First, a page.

• Ron, you are correct, building supplies,growing needs, and seed bank will not be available after crop failure or grid down. Also, need 1 year supply of food til first crop if you can produce anything. Snow on greenhouse roofs is not good for plant growth, I don’t grow anything in mine during winter months, would take 3-4 K watts of light supplement & massive amounts of heat and mine is only 10 by 20 ft. I have some early spuds in 5 gal pails 2 ft. high right now, but you need about 15 LBS.-seed potatoes for every 40-50 LBS produced, outside growing, most potatoes at the store are sprayed with a growth retardant and would rather rot than grow ,learned that the hard way, so first you need spuds that grow. Just doing this for a few years inside I think most will not, takes too much work & knowledge & ingenuity and I don’t see enough awareness yet. This society in US. is way to arrogant and that will bite hard. I always wondered if Americans would be eating from helicopter food drops, we’ve got our current regime to depend on.

  2. That’s pretty amazing me. We get them here infrequently (snow falling heavily from clear blue skies), but the air temp is below freezing and we live near Lake Superior also. If this happens here in the summer, I’ll get back to ya.

    • It has…the Duluth weather service doesn’t want to put it into records but up here in International Falls, MN the locals who spent their lives up here tell people of a snow flurry on July 4th….a northern wind picked moisture up off of Rainy Lake…Duluth weather service wants to bury this as rumor

  3. “This is an exceptional event that we will never forget.”

    Just wait til snow becomes the new normal! Then it’ll be, “More *&^%$# snow! Where’s that *&^%$# shovel?!”

  4. i found the surprise over Hail previously as funny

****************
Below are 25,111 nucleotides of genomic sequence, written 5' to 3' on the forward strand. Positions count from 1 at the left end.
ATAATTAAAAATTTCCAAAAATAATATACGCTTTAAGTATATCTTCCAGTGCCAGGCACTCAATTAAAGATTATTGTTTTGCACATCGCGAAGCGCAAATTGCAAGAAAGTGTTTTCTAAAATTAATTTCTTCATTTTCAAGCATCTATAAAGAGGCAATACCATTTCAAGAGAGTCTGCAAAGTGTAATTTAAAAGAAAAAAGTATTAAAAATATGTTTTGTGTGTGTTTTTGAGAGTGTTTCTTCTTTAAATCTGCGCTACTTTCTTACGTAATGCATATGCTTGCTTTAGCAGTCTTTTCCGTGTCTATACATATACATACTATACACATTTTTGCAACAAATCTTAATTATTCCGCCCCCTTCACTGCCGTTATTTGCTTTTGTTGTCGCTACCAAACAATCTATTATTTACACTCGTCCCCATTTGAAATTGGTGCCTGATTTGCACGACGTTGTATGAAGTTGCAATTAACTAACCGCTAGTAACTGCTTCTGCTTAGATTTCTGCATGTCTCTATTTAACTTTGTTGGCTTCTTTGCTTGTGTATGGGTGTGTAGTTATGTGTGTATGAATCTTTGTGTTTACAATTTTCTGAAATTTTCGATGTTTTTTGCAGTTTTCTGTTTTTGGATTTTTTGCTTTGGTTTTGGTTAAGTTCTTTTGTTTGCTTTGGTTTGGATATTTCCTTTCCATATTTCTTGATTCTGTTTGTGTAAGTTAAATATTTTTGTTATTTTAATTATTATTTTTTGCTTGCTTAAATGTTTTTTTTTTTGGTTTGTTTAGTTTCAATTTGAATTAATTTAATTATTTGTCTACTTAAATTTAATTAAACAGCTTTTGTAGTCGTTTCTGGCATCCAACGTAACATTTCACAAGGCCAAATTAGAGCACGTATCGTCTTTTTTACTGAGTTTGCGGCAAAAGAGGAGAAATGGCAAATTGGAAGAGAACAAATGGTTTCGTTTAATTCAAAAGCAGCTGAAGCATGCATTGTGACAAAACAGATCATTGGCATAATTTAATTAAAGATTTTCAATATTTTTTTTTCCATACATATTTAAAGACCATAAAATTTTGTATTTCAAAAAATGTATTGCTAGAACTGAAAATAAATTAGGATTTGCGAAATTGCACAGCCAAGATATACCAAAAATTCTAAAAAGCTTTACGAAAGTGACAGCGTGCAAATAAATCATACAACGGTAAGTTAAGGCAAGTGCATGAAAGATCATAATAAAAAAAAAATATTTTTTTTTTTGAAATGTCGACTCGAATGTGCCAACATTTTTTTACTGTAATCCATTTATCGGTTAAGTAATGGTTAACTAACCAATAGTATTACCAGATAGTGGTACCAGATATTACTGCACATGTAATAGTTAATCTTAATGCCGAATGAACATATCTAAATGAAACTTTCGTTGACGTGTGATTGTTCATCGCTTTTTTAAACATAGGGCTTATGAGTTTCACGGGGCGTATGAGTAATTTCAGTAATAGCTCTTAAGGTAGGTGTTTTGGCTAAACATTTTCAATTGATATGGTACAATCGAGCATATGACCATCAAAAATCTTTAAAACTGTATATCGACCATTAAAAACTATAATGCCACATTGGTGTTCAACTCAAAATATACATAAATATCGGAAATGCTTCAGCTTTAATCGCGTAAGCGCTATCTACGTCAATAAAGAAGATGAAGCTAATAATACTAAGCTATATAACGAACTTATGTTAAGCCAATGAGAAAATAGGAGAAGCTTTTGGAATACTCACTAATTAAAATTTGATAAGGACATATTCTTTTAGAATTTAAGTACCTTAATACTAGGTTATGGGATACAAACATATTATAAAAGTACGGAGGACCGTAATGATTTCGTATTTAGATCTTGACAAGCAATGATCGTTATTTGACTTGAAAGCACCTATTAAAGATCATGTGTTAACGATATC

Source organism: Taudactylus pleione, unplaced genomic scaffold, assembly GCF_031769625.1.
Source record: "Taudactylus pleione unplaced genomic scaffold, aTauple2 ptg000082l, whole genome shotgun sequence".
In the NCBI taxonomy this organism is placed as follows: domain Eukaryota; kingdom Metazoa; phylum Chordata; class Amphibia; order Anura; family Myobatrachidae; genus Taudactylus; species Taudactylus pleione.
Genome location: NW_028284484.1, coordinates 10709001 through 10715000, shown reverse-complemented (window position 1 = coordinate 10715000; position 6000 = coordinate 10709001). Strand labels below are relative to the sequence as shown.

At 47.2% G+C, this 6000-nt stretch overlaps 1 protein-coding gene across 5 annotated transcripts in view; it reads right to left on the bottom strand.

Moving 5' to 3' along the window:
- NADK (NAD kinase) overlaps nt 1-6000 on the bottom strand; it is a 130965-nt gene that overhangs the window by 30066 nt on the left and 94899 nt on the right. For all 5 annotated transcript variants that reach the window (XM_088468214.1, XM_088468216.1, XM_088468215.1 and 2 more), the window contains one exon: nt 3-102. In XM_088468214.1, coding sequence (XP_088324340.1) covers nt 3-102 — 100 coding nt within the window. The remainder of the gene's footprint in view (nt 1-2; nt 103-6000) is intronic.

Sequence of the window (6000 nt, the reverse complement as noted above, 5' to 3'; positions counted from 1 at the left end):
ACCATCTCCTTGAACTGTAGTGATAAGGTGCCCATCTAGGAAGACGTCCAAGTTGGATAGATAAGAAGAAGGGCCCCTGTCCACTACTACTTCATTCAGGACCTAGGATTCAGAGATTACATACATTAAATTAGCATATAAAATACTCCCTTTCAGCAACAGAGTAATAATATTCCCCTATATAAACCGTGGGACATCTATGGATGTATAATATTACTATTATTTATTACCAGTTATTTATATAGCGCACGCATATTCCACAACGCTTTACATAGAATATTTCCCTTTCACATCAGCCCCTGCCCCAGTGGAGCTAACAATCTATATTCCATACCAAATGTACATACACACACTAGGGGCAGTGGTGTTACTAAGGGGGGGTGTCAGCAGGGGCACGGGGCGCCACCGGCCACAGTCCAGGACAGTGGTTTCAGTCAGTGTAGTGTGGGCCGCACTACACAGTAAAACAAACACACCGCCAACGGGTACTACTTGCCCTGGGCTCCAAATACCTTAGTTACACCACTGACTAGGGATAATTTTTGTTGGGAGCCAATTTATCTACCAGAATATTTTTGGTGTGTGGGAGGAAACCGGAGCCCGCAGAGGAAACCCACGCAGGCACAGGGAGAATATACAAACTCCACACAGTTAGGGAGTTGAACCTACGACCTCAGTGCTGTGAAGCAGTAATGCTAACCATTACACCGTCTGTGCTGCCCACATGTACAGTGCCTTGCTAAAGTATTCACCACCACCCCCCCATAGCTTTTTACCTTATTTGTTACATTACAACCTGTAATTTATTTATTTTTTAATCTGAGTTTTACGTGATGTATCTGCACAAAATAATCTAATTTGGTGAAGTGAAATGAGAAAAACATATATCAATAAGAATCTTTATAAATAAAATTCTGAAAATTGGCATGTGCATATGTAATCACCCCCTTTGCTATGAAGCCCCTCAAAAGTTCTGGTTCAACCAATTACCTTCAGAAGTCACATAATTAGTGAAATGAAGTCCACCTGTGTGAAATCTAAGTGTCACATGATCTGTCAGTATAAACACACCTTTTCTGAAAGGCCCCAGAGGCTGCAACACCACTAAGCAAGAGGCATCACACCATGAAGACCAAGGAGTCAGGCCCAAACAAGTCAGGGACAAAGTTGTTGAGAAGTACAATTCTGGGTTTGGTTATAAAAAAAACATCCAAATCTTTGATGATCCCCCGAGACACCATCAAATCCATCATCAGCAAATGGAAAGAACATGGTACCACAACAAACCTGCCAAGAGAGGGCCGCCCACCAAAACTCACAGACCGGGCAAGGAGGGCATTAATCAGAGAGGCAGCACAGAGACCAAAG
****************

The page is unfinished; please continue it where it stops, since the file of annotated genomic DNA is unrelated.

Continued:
anyplace anywhere can have hailstorms
    guess right conditions and snow too.
    is Al on holiday by any chance?

  5. Guadeloupe got snow? Unlikely. At about 18 degrees north latitude, they’re far south of the Tropic of Capricorn at about the same latitude as Belize. The picture in the article doesn’t convince me, and there is no mention of temperature. It seems more likely that this white material was some kind of discharge from a nearby volcano. I remember when Mt. St. Helens blew up years ago, many of us here in the western U.S. who were downwind of St. Helens received a dusting of fine white powder for days afterward.

    Snow on Mauna Kea at nearly 14,000 feet, and snow in northern Mexico and the Mexican central highlands I can buy.
    Snow on Gaudeloupe? Nah.

  6. Made me smile at this “April Fools” story.
    “The Commonwealth of Dominica is 48 km long and 24 km wide, with an area of 754 square kilometers. It is located between 15o12 and 15o39 N Latitude and 61o14 and 61o29 W Longitude. Dominica is an English-speaking island situated in the Eastern Caribbean between the two French speaking islands of Guadeloupe and Martinique.

    Dominica’s location and size makes it vulnerable to features of the Tropical Atlantic. These include; the annual migration of the North Atlantic Subtropical High, the spreading of the Tropical Atlantic warm pool, the Easterly Trade Winds, tropical waves, depressions, storms and hurricanes. This results in Dominica being classified as having a Marine Tropical Climate, with very little seasonal variation. The island is very rugged with many of its mountain ranges located along its centre.”

  7. No snow here at 27 south! ever. minutely possible on some of the hills at about 3000′..maybe…just for interest here in SE Queensland they say its the warmest March ever..I find it hard to believe that too I suspect bad temp records or altered records.